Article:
Thegithyanki are skilled wielders of arcane magic and psionics, although unlikemany other races they have no tradition of practising divine magic. Githyankiclerics are rare indeed, and are never encountered within githyanki fortresses;their lich-queen demands total obedience and loyalty from her people.
Githyanki spellcasters aredivided into two approximate groups. The gish, or ‘skilled’, do not limitthemselves to the pursuit of magic alone. They often study swordplay as well,saving their spells for those that enhance the fighting ability of themselvesand others. I am aware that one of my estimable colleagues on this venture hasalready covered this caste, however, and so instead I shall focus on the othergithyanki magic-users, collectively known as warlocks.
Warlocks are for the most partfocused solely on magic. They may be wizards or sorcerers, and most scholars ofgith culture assume that the majority of them are wizards. That is not to say,however, that that is entirely accurate, because we simply do not know. Onlythe githyanki truly know, and they’re not telling. Their wizards learn magic ina manner much the same as any other wizard; they scribe scrolls and spellbooks.Students of the history of magic may be entertained by the notion that inabsence of any official history of the githyanki, it is quite likely that ananalysis of their spellbooks might help to fill in some of the blanks. We couldlearn what spells the githyanki wizards favoured at various periods. Of course,critics might respond that the only valuable lessons they could teach would bethat one period of githyanki history is much like any other; namely a phase ofprotracted warfare against the githzerai and illithids, as well as generalhostility to any other race.
Githyanki sorcerers are afascinating phenomenon, insofar as they prove another corroboration for thedraconic influence theory of sorcery; like kobolds, there is evidence of astrong link between githyanki and dragonkind. However, the link is not one ofevolutionary similarity. Rather, the githyanki’s ancient covenant with the reddragons appears to have given the githyanki the gift of sorcery. Quite how thisappeared is uncertain. Githyanki refuse to mate with any creatures other thangithyanki, and as such this does cast a shadow of doubt over the idea of thegithyanki having the blood of dragons. That said, dragons are capable of polymorphingthemselves into humanoid form, and the possibility exists of some talent forsorcery having been introduced in this way. Be that as it may, I have found noaccounts of githyanki / red dragon crossbreeds. If they existed, it is quitelikely that they took pains to conceal or disguise themselves for fear ofxenophobic reprisals. Githyanki sorcerers tend on the whole to make better gishthan wizards; and indeed their ability to loose more fireballs, lightningbolts and magic missiles means they’re often more likely to succeedin the warlock’s career than their wizardly counterparts too. The chiefadvantage the wizards hold, I think, is their rapid acquisition of spells andability to adapt their spell selections with abandon. Such mastery over thestuff of magic itself makes wizardry the path of choice for many githyanki.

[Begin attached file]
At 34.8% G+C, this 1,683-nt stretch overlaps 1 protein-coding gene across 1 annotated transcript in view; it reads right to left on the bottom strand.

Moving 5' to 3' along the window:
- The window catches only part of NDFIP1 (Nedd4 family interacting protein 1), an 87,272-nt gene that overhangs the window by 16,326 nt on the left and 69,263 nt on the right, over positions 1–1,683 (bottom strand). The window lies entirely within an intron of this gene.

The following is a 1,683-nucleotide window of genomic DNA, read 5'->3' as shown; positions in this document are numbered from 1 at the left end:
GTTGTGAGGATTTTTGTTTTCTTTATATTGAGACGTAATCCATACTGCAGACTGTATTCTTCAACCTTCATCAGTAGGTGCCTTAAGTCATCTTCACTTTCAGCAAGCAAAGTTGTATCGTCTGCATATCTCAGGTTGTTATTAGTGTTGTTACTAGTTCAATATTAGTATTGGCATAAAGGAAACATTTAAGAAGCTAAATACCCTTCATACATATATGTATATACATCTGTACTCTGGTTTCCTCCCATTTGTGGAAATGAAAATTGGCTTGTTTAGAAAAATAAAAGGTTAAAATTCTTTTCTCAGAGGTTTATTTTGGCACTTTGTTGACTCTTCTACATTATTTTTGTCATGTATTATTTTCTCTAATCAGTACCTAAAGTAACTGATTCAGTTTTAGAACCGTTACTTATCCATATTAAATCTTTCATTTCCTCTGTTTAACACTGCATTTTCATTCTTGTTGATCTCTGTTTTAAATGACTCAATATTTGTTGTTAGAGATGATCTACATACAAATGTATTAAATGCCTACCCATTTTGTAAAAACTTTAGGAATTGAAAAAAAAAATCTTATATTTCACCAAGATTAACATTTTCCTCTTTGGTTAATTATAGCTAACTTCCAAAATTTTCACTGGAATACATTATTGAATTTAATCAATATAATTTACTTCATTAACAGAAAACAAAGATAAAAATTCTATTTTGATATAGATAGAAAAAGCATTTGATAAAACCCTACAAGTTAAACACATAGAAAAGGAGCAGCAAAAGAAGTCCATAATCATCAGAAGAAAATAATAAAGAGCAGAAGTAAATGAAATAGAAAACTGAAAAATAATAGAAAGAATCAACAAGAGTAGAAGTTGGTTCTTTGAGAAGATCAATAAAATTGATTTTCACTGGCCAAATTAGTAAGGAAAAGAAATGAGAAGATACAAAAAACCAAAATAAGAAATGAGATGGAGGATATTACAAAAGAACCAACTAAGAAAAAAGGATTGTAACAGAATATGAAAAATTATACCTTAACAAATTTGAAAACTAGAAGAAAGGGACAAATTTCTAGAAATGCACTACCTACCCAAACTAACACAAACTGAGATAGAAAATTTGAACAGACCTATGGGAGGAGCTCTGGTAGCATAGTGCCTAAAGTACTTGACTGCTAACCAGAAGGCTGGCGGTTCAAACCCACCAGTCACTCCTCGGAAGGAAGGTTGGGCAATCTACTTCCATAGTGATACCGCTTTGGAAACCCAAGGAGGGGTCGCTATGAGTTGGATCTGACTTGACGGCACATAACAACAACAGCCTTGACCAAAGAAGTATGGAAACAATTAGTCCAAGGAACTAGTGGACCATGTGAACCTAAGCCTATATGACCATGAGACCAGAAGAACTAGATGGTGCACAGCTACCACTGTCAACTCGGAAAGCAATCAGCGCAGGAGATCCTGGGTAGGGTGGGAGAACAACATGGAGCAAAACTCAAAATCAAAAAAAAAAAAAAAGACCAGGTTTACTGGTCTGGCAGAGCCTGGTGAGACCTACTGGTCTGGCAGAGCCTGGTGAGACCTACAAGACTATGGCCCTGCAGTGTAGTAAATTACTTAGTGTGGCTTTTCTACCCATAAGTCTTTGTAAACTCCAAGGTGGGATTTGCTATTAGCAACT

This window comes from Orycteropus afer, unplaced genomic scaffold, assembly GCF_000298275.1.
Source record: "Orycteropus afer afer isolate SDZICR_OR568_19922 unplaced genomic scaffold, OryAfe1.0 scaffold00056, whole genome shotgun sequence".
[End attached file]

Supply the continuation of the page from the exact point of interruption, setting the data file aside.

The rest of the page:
Thegithyanki are primarily a military race, and their spell creation and namingprocesses reflect that. Their spells are designed with two purposes in mind;the location and destruction of their enemies, and the exploitation of theastral plane. A githyanki spellcaster rarely attaches his own name to hiscreation, preferring instead to let his work speak for itself. Instead, thespell’s title is often as clipped and harsh as the language they speak.